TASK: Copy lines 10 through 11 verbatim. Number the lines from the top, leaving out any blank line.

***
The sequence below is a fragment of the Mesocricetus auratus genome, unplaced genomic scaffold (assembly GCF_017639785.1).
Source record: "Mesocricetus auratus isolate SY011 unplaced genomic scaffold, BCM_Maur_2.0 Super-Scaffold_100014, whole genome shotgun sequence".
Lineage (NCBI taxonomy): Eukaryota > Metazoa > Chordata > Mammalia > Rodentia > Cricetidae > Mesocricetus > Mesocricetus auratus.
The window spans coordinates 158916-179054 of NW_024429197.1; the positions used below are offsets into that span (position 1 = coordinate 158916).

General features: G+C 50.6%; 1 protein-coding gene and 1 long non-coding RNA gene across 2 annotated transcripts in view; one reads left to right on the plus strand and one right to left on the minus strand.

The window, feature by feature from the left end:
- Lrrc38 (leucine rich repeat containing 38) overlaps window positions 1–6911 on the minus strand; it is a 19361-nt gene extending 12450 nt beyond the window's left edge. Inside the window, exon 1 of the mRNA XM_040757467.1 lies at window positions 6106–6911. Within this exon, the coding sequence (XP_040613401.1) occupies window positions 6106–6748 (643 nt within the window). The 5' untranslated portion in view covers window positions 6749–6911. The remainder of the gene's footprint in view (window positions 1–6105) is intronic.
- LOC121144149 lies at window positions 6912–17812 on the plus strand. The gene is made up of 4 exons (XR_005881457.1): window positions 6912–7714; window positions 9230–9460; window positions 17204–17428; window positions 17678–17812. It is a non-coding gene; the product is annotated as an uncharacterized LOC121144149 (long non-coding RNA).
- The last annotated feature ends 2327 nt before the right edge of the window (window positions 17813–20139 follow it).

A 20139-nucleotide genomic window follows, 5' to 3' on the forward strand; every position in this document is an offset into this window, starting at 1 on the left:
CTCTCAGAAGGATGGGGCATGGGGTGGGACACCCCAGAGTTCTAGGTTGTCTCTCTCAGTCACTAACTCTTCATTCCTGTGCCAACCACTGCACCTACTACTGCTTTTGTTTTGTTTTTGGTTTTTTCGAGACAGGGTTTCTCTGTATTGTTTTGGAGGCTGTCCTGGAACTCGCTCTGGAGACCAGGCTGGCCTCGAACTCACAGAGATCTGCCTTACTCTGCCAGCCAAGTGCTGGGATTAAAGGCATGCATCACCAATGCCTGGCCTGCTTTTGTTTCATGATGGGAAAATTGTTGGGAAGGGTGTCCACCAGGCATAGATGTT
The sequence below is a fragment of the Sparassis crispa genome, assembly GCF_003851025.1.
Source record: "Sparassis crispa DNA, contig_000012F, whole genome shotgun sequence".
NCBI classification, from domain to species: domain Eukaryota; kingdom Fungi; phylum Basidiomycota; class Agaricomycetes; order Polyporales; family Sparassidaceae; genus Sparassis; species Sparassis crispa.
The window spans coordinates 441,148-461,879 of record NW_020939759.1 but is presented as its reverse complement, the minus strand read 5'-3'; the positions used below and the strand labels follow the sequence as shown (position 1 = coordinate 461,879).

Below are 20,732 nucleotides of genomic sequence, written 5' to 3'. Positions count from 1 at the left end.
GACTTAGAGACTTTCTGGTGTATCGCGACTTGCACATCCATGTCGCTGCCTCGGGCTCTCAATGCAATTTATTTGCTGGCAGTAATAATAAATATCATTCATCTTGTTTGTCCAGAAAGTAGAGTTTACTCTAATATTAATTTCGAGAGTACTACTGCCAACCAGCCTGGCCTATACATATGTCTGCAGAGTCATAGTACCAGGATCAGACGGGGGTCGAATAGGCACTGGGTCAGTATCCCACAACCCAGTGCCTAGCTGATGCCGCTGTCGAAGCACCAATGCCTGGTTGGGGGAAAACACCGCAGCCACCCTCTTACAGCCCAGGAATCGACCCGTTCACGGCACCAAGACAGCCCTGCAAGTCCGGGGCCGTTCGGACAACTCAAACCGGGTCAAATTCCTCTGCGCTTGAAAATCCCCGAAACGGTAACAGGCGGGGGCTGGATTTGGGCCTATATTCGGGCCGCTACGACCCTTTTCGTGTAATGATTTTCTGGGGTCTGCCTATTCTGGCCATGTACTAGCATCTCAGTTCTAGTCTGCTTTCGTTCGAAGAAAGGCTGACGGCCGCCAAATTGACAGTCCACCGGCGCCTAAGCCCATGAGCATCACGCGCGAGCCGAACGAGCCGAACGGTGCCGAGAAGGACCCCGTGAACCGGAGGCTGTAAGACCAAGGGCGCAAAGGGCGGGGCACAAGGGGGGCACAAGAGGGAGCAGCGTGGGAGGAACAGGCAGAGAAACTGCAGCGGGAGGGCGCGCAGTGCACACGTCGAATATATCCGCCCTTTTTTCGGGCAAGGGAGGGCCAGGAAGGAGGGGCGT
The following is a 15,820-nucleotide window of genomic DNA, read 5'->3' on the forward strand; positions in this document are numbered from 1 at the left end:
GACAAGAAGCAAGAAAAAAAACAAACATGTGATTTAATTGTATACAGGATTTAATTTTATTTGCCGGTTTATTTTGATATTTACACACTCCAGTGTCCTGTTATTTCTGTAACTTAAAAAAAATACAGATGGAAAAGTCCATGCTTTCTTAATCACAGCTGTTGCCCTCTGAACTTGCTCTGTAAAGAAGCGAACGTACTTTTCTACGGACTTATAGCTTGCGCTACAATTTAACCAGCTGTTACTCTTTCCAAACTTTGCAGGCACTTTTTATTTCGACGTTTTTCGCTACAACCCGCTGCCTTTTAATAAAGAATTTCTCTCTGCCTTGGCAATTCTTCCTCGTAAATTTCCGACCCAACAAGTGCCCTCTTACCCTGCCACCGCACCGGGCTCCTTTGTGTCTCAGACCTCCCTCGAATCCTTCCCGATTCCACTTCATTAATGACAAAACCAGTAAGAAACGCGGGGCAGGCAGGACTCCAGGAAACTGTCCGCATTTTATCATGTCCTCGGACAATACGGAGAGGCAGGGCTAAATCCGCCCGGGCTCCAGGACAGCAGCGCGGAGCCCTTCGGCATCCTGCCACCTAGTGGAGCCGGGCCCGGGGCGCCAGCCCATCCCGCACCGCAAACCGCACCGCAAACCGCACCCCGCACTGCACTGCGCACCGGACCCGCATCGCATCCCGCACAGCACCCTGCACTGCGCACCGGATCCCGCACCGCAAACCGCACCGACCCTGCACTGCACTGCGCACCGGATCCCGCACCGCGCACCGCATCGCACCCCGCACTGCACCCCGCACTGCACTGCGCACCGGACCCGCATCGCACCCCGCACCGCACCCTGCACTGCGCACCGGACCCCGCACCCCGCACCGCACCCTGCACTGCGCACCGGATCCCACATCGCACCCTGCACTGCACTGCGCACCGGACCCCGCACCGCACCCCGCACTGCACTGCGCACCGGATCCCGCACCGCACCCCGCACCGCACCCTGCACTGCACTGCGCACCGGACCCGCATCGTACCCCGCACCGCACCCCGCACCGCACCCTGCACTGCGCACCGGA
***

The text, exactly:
A 20139-nucleotide genomic window follows, 5' to 3' on the forward strand; every position in this document is an offset into this window, starting at 1 on the left:
CTCTCAGAAGGATGGGGCATGGGGTGGGACACCCCAGAGTTCTAGGTTGTCTCTCTCAGTCACTAACTCTTCATTCCTGTGCCAACCACTGCACCTACTACTGCTTTTGTTTTGTTTTTGGTTTTTTCGAGACAGGGTTTCTCTGTATTGTTTTGGAGGCTGTCCTGGAACTCGCTCTGGAGACCAGGCTGGCCTCGAACTCACAGAGATCTGCCTTACTCTGCCAGCCAAGTGCTGGGATTAAAGGCATGCATCACCAATGCCTGGCCTGCTTTTGTTTCATGATGGGAAAATTGTTGGGAAGGGTGTCCACCAGGCATAGATGTT